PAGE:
3rd Tynemouth

(Ritsons Own) Scout Group

Billy Mill Lane, North Shields, NE29 8LP

Lesley Greenacre

Leslie Greenacre is George Greenacre’s son and is one of the earliest members of the Group we have managed to speak to. He moved to Surrey in 1956 so we have never met him in person but we have had a number of letters from him which have filled in a lot of gaps in the group’s history.

Sadly he passed away in April 2011 so his story has been made up from extracting relatively small parts of those letters and putting them together. The result is what you read below.

My brother Alan and I were born in 1924. Alan died 22 years ago (1981).

We joined cubs at the age of 8, went through the ranks, and went off to sea as engineers in 1946. Before I went to sea the group was the centre of my life: any spare time tended to end up at the hut!

I was a King’s scout and had an armful of badges. We tended to have four, occasionally five patrols but numbers were fairly stable.

My father was born, I think, in 1885. He was a coal miner at Preston colliery until it closed a few years before the war (second). I can still remember him using a tin bath in front of the fire when he came home. Several of his brothers were miners and two were marine engineers. My father’s father was a farm labourer in Norfolk, but conditions were so poor that he and some friends walked from Norfolk to Tyneside to get work in the coal mines. That would have been around 1875 / 1880.

My father was killed in an air raid in 1941 when my brother and I were 16. He was fire watching at the old Preston colliery air raid shelter, which was converted out of the mine ventilation shaft – a horizontal air tunnel. This received a direct hit from a 500lb bomb on the entrance and my father was killed.

There was a real “bombers moon” on the night he died. I never remember a more brilliantly lit night anywhere. I was sent out to look for my father when he didn’t come home after the bomb dropped. We lived quite near and all our windows were blown out (or rather sucked out!).

A humorous note! We had brass ornaments belonging to my grandfather over our living room fireplace and these were also sucked out into the back yard. My mother hastily collected them all up and threw them into the dustbin! “I’ve been cleaning those damn things for 40 years” she said “and I’m not cleaning them anymore!”

George Pilgrim then became scout master. I remember George coming to our house for supper when he first joined the group, whilst I was a cub.

I was assistant scout master for a year or so before I went off to sea. Going away like that was a quite salutary experience. One went off for variable periods as one’s generation moved on and Ritson’s carried on. I still swap letters with Walter Arkley at Christmas and cards with Joe Hall.

Ritson’s was always an open group. My father started out with the help of Colonel Ritson using a disused stable, which I remember, at the colliery. We always had a proportion of “home boys” who were recruited by my father from a local boys home.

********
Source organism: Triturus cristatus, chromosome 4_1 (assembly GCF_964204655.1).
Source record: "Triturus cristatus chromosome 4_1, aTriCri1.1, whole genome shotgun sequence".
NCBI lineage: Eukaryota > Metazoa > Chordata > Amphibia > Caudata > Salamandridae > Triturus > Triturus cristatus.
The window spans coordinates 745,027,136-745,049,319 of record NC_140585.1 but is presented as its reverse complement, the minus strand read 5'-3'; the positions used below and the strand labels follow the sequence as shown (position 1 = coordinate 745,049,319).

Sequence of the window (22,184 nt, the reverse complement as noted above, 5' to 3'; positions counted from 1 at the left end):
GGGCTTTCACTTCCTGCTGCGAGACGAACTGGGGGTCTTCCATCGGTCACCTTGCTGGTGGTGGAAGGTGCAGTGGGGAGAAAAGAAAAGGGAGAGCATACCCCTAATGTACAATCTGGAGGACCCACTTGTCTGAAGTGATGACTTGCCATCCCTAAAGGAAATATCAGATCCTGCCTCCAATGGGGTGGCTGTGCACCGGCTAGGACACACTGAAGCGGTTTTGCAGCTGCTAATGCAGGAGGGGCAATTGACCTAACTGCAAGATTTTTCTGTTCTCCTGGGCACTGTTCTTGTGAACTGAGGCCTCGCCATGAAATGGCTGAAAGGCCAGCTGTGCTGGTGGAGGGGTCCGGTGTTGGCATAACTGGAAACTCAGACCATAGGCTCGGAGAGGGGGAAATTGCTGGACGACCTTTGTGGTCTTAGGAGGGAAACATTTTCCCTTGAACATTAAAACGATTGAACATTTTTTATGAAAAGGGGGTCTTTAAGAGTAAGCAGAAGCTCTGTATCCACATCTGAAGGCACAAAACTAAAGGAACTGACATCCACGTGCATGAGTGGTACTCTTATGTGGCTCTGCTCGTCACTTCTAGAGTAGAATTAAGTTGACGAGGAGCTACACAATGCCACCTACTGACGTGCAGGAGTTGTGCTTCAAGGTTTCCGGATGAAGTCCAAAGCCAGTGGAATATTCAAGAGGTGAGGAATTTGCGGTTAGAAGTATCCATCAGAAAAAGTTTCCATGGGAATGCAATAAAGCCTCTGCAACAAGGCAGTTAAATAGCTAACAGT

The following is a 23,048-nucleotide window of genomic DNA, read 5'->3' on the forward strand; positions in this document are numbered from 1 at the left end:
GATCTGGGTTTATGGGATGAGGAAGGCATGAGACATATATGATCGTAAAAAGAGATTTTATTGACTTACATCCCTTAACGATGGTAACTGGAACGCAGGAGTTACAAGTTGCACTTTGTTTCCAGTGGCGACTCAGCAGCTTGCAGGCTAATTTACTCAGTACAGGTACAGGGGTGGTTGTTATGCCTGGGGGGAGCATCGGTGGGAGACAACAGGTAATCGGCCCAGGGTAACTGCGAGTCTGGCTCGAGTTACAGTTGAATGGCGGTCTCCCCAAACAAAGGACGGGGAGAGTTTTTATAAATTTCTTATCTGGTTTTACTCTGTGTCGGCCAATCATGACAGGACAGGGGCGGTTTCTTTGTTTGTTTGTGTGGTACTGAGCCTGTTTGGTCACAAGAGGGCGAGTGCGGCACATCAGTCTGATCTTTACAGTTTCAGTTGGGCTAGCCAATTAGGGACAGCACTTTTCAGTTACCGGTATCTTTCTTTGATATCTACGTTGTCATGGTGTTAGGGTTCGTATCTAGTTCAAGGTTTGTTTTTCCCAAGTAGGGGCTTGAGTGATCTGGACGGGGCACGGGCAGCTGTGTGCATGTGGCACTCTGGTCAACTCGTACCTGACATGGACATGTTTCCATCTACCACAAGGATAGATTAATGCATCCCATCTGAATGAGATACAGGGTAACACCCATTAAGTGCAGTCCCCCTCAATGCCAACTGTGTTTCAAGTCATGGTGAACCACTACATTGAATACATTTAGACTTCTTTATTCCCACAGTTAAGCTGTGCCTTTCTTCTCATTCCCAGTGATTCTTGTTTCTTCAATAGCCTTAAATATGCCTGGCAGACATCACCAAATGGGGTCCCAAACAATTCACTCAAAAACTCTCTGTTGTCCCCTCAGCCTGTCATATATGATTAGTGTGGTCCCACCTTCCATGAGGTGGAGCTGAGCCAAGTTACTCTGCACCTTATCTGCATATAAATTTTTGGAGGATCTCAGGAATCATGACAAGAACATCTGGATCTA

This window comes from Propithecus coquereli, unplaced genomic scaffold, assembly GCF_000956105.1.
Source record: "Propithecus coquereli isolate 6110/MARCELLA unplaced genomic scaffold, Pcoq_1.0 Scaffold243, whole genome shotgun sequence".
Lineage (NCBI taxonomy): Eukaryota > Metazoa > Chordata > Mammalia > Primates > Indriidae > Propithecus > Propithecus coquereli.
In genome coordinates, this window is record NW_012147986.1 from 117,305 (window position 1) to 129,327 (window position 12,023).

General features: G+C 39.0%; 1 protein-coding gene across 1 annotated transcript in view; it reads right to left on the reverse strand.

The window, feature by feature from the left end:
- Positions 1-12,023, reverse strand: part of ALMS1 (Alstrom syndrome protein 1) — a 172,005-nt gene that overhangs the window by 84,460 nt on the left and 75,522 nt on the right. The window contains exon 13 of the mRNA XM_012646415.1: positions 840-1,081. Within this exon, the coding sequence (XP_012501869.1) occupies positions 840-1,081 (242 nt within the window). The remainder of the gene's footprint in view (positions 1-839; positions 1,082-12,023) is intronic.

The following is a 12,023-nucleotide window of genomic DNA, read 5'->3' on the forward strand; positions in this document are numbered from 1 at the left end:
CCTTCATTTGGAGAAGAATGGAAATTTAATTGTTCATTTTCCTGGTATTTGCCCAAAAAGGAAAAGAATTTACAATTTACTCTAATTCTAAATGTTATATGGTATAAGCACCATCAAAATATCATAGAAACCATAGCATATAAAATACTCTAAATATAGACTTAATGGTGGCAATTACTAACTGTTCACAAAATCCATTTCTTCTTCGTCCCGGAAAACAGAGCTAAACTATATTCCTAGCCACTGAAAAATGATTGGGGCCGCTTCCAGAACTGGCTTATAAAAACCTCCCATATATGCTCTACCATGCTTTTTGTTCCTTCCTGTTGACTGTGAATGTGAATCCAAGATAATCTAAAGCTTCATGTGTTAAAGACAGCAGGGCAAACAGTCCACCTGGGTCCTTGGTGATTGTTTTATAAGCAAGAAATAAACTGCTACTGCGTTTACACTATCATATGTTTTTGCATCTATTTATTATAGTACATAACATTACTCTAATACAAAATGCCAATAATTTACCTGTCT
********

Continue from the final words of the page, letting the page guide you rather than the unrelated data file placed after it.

I remember a number of occasions when former scouts called at our house to see my father, having returned from New Zealand or somewhere, and expressing gratitude for the start in life they got through Ritson’s.

I remember St. Luke’s mission still going on when I was very young and would guess that it closed around 1930. The church on the Balkwell opened at about the same time.

During all my time in North Shields my understanding was that the troop’s first home was in a stable. My father told me this and it seemed to be perceived wisdom at the time. I was on two occasions taken into a room in the colliery offices with a stable door and told that “this was where Ritson’s met until they got the hut”.

The stable was on the front of the offices, on the main road from Billy Mill cross roads near the pay office. I recollect seeing the story in print on more than one occasion – “Scout troop started in a stable” or equivalent words.

I was very sorry when they pulled Billy Mill down. When I was a lad it was derelict but a fine landmark. There was also a mill connection with the troop, which used to be referred to colloquially as Preston colliery, Ritson’s or the Billy Mill troop.

I have a strong memory of the hut, the old cannon inn and Billy Mill lying roughly on an E – W line.

Relatively few people had cars in those early days. We used to cycle into the sticks carrying our rucksacks and tents and then hike around. A farmer weighed our rucksacks once and we had 50 – 60 lbs each. This was in wartime and we had to take pease pudding to eke out the butter ration!

We had truck borne camps before the war – 20 odd scouts on the back of a lorry – usually at Alnwick. We had another at Lanercost at the end of the war – in fact we heard of the Japanese surrender while we were there. George Pilgrim cycled through to tell us of the birth of his son.

I include some photos, one of which is of a jubilee or coronation bonfire of 1935 or 1938. My father built both fires in the quarry near the hut assisted by some of the scouts, including me. Corporation lorries dumped hundreds of railway sleepers in the quarry and my father took it from there. They became the borough bonfire celebration on each occasion.

I don’t suppose the Duke of Wellington competition is still held? This was held for patrols (picked patrols) camping overnight and having to hike, fill in nature questionnaires, cook etc. Ritson’s won the competition the last year my brother and I were in it. The shield went missing (when one went to sea) and was found some years later under my mothers bath! George Pilgrim used to be very droll on the subject.

(Note: The Duke of Wellington is still running and the shield is now kept in a bank vault most of the year due to it’s value)

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